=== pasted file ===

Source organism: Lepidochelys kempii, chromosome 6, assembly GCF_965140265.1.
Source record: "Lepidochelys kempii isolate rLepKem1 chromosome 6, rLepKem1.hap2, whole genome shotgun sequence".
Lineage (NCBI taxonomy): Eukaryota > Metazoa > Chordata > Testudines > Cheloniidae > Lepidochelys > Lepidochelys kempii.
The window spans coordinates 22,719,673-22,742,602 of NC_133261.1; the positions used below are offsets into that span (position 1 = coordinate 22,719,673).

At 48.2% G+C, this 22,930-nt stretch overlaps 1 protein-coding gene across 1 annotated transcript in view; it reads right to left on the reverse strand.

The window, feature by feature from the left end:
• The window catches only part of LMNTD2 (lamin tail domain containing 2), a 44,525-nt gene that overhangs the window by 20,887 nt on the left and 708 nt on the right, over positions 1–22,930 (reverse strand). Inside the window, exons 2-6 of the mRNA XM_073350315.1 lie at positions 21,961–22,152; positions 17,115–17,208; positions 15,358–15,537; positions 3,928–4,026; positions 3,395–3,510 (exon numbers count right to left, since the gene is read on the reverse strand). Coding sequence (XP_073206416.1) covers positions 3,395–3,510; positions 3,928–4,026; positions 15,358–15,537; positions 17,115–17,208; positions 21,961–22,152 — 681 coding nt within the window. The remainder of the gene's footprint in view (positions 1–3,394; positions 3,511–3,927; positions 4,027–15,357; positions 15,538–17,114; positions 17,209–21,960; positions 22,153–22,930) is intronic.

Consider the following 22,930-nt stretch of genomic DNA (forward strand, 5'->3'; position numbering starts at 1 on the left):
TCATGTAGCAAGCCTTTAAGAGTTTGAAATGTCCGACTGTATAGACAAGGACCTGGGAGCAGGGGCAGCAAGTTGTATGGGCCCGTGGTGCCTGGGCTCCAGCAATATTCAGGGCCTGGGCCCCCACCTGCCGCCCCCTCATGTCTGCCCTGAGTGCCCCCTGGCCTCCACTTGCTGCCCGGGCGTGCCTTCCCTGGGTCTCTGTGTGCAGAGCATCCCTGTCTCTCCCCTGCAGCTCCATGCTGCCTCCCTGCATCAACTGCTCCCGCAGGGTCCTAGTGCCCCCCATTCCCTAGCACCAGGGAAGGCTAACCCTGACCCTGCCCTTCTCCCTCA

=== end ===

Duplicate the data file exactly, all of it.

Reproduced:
Source organism: Lepidochelys kempii, chromosome 6, assembly GCF_965140265.1.
Source record: "Lepidochelys kempii isolate rLepKem1 chromosome 6, rLepKem1.hap2, whole genome shotgun sequence".
Lineage (NCBI taxonomy): Eukaryota > Metazoa > Chordata > Testudines > Cheloniidae > Lepidochelys > Lepidochelys kempii.
The window spans coordinates 22,719,673-22,742,602 of NC_133261.1; the positions used below are offsets into that span (position 1 = coordinate 22,719,673).

At 48.2% G+C, this 22,930-nt stretch overlaps 1 protein-coding gene across 1 annotated transcript in view; it reads right to left on the reverse strand.

The window, feature by feature from the left end:
• The window catches only part of LMNTD2 (lamin tail domain containing 2), a 44,525-nt gene that overhangs the window by 20,887 nt on the left and 708 nt on the right, over positions 1–22,930 (reverse strand). Inside the window, exons 2-6 of the mRNA XM_073350315.1 lie at positions 21,961–22,152; positions 17,115–17,208; positions 15,358–15,537; positions 3,928–4,026; positions 3,395–3,510 (exon numbers count right to left, since the gene is read on the reverse strand). Coding sequence (XP_073206416.1) covers positions 3,395–3,510; positions 3,928–4,026; positions 15,358–15,537; positions 17,115–17,208; positions 21,961–22,152 — 681 coding nt within the window. The remainder of the gene's footprint in view (positions 1–3,394; positions 3,511–3,927; positions 4,027–15,357; positions 15,538–17,114; positions 17,209–21,960; positions 22,153–22,930) is intronic.

Consider the following 22,930-nt stretch of genomic DNA (forward strand, 5'->3'; position numbering starts at 1 on the left):
TCATGTAGCAAGCCTTTAAGAGTTTGAAATGTCCGACTGTATAGACAAGGACCTGGGAGCAGGGGCAGCAAGTTGTATGGGCCCGTGGTGCCTGGGCTCCAGCAATATTCAGGGCCTGGGCCCCCACCTGCCGCCCCCTCATGTCTGCCCTGAGTGCCCCCTGGCCTCCACTTGCTGCCCGGGCGTGCCTTCCCTGGGTCTCTGTGTGCAGAGCATCCCTGTCTCTCCCCTGCAGCTCCATGCTGCCTCCCTGCATCAACTGCTCCCGCAGGGTCCTAGTGCCCCCCATTCCCTAGCACCAGGGAAGGCTAACCCTGACCCTGCCCTTCTCCCTCA